Producers and landowners have opportunities to protect their land and enhance its value through multiple programs available from several federal agencies. Generally, the stated purposes of these programs are to “help producers and landowners make conservation improvements, build resiliency, and reduce climate change impacts.”

The implementation of these programs can protect land values and may also add value to the land at the same time. While the individual programs are too numerous to mention in an article, the major federal agencies that have programs available to benefit producers and landowners include the U.S. Department of Agriculture-Natural Resources Conservation Service; USDA-Farm Service Agency; USDA-Rural Development; USDA-Risk Management Agency, U.S. Forest Service; U.S. Fish and Wildlife Service; Environmental Protection Agency; and the Small Business Administration. The programs discussed in this article are more focused on programs that can directly improve the land, protect and enhance its value.

Most producers are familiar with NRCS and FSA programs. NRCS recently released information about the key programs that are available during the 2022 federal fiscal year, which began Oct. 1. Those programs include the Environmental Quality Incentives Program, Conservation Stewardship Program and the Agricultural Conservation Easement Program. The NRCS accepts applications year-round, but the advises producers to contact their local office because states do set deadlines. Applications received after those dates are considered in the following year.

These programs are delivered on a “cost share” basis, meaning the producer and NRCS each pay a percentage of the cost of the conservation practice. Conservation districts work together with NRCS and identify local resource concerns and establish priorities for needed conservation practices at the county level. This is called “locally led,” meaning that local landowners and producers have a voice in the process. Producers express their opinions by completing surveys and attending the locally led meetings. NRCS considers these local priorities in the process of approving applications for cost share assistance.

There are over 170 practices that are eligible for cost share assistance through EQIP. The CSP payments support producers who are making comprehensive efforts to improve their entire farm or ranch by utilizing advanced conservation practices. Producers can apply to enroll wetlands, farmland, and grassland into easements for long-term protection under the ACEP. An additional program under the ACEP is the Wetland Reserve Enhancement Partnership. NRCS engages other partners to leverage resources to protect and restore high priority wetlands and improve wildlife habitat. A Wetland Reserve Easement is part of this program. Information about NRCS programs can be found at

FSA programs are designed to provide financial resources to producers for a variety of purposes. FSA administers farm loan, commodity, conservation, and disaster assistance programs. FSA programs are made relevant at the local level through use of an elected FSA County Committee. FSA administers the Conservation Reserve Program. This is a program provides income to the producers for removing land from production and putting it back into grassland. The FSA cost shares the expense of the practices needed to establish grass and provides an annual per acre payment for the agreed period, ranging from 10 to 15 years. Establishing grass on marginal lands can reduce erosion and improve wildlife habitat.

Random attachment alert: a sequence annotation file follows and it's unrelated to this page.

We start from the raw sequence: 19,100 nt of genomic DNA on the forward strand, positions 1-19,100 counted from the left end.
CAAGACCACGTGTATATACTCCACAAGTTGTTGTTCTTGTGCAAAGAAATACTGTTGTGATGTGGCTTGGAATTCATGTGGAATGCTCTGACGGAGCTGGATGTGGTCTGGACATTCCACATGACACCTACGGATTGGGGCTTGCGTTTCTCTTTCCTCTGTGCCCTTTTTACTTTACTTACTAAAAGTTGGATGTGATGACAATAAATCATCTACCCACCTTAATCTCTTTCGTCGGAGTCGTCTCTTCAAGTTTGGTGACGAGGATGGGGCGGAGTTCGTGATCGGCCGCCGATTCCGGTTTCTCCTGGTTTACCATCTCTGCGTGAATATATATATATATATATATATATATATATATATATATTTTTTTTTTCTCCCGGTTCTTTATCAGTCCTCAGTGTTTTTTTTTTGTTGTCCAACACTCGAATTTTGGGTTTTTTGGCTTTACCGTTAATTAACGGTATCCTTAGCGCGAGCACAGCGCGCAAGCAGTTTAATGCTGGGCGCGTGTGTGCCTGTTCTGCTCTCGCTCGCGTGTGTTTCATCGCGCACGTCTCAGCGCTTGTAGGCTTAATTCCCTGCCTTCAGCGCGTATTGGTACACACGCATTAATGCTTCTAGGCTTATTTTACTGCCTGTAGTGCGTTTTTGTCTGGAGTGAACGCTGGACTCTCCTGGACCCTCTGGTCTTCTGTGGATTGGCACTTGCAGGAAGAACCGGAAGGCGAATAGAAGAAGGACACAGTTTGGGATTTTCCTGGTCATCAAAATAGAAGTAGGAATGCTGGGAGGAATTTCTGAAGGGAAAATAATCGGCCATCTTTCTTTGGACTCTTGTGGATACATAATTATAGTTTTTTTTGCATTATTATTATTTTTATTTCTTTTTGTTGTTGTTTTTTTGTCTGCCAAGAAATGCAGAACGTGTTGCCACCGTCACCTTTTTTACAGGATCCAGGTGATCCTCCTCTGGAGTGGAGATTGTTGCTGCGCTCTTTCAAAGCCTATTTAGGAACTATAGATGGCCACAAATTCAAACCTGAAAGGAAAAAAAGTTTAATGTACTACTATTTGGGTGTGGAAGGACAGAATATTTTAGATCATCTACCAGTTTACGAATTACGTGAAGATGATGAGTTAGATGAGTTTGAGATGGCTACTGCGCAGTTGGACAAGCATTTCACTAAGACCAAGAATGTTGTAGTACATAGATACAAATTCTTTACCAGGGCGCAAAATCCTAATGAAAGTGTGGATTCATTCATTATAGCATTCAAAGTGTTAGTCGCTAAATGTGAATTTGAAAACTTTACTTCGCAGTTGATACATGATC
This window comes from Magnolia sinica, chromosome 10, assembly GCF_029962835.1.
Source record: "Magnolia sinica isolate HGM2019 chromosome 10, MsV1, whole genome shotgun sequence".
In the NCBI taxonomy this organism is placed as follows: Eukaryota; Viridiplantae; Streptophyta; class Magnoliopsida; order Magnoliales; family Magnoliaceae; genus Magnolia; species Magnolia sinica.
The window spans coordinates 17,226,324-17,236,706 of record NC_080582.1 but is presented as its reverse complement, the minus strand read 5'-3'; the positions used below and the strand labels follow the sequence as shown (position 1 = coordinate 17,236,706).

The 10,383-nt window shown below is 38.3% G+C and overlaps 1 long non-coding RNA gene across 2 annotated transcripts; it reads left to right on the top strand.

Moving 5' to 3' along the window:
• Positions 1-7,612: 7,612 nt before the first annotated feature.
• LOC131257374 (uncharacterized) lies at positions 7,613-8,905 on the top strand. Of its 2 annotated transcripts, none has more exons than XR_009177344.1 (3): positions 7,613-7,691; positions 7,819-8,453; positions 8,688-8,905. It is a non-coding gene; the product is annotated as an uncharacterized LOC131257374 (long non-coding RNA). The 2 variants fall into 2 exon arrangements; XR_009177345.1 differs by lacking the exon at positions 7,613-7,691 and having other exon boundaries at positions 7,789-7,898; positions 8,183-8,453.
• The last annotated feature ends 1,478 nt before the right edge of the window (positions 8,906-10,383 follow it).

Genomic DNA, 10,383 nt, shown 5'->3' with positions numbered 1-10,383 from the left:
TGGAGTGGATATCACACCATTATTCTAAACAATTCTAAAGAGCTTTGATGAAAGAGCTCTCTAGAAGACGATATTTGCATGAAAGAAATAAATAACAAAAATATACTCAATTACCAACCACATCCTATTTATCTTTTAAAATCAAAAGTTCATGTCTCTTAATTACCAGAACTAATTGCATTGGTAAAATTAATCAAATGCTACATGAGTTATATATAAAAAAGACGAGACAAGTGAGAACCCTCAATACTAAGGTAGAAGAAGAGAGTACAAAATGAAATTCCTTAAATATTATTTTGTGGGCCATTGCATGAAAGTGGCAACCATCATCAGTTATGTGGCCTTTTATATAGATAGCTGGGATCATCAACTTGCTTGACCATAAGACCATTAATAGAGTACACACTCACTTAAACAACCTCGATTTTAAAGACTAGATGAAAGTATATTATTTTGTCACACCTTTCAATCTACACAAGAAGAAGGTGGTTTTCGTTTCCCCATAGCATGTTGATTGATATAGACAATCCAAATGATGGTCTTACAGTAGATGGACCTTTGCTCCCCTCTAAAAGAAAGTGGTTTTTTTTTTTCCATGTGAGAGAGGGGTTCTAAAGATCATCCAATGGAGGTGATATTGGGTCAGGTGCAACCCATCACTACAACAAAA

The long-term CRP agreement can increase the property value in that it stabilizes the economic return that can be expected from the land. It is suggested that for producers attempting to extend their CRP contract, it is important to ask about possible incentives for committing to improve water quality over the long term. FSA has loans available for beginning farmers to purchase land as well as operating loans. Information about FSA programs is available at

The FWS has multiple programs that can assist landowners who are interested in making wildlife habitat improvements. Lands managed for wildlife habitat can both protect and enhance the value of the property. Information concerning fish and wildlife programs can be found at The farm bill created a joint program between FWS and NRCS called Working Lands for Wildlife. This program targets seven species for accelerated conservation practices. More information can be found about this program through the NRCS website.

EPA programs can be found at Landowners who may have sites of potential environmental concern, border a site, or plan to purchase land that might have a site can contact the EPA for an assessment. Landowners interested in mitigating sites may be eligible for assistance through EPA or in partnership with other agencies.

Accessing federal programs to improve the land is an excellent way to protect and enhance property value in the most cost-effective manner. Even without federal cost sharing, agricultural producers and landowners can receive technical assistance from these agencies without charge.

Federal agencies maintain websites and landowners can sign up to receive free newsletters or program notices. It is important to be aware of agencies and their programs and to become acquainted with people at the local offices as you seek to find the programs that will help your agricultural operations.

Tom Lucas can be reached at 580-727-4397 or by e-mail at

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